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The fight to get former No Limit Records rapper McKinley “Mac” Phipps Jr. out of prison has a new glimmer of hope. Video has surfaced of his bodyguard, Thomas Williams, confessing to the shooting that sent Mac to prison in 2001.

Huffington Post has obtained and posted a video of Williams confessing to shooting then 22-year old Barron Victor Jr. at Club Mercedes in Slidel, La. back in 2000.

In the video consists of a police interview with Williams that was a part of the investigation into Victor’s death. Williams can be heard saying someone was charging him with a beer bottle, he panicked, then pulled his gun out and fired.

“I didn’t know what else to do,” Williams told the detective in the video. “I was protecting myself … He was coming towards me to hurt me.”

Mac has long maintained his evidence, despite many offers of parole for admitting guilt. But even after serving 16 years of a 30 year sentence, he has refused to confess to a crime he says he did not commit.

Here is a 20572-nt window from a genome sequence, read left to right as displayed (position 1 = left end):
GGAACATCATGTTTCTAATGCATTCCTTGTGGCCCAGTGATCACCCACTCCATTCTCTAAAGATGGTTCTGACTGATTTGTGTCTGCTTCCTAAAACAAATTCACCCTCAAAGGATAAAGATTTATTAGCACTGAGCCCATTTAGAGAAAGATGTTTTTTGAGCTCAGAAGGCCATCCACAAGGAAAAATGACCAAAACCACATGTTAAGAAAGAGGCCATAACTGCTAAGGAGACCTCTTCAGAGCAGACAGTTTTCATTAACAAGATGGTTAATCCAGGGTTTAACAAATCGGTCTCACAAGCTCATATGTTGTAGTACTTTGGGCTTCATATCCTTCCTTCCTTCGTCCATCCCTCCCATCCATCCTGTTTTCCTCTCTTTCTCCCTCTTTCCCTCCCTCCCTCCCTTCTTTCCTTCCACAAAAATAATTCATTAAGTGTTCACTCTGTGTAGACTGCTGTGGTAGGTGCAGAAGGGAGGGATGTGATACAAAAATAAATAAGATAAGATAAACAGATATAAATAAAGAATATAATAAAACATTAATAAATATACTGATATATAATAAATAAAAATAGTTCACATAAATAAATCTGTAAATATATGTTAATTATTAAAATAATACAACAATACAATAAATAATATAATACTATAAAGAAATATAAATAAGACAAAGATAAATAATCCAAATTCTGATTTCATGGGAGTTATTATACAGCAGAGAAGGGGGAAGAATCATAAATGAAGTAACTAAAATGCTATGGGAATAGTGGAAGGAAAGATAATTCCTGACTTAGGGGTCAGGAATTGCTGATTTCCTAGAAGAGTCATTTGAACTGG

“I didn’t do this crime,” Mac told The Huffington Post. “My conviction was an injustice — it was wrong. The only thing that’s kept me going all these years is always believing that someday my innocence is going to prevail.”

Prosecutors in Mac’s case have been accused of doing everything from using his lyrics against him to bullying witnesses to change their stories to withholding evidence.

Williams even testified that he was the shooter at Mac’s trial in 2001, but they insisted to the judge that Mac had earned the loyalty of his employees and that Williams was trying to cover for him.

Mac remains in prison even though ballistics show that the revolver that he owns was not the murder weapon. The newly elected District Attorney in Louisiana refuses to look into the case despite new evidence clearing Mac of guilt.

Before the shooting Mac was considered one of the better artists on Master P‘s No Limit Records. His albums, 1998’s Shell Shocked and 1999’s World War III, demonstrated lyricism that was at the time considered an anomaly at the label that was mostly known for rowdy, street club-oriented records.

Photo: Screenshot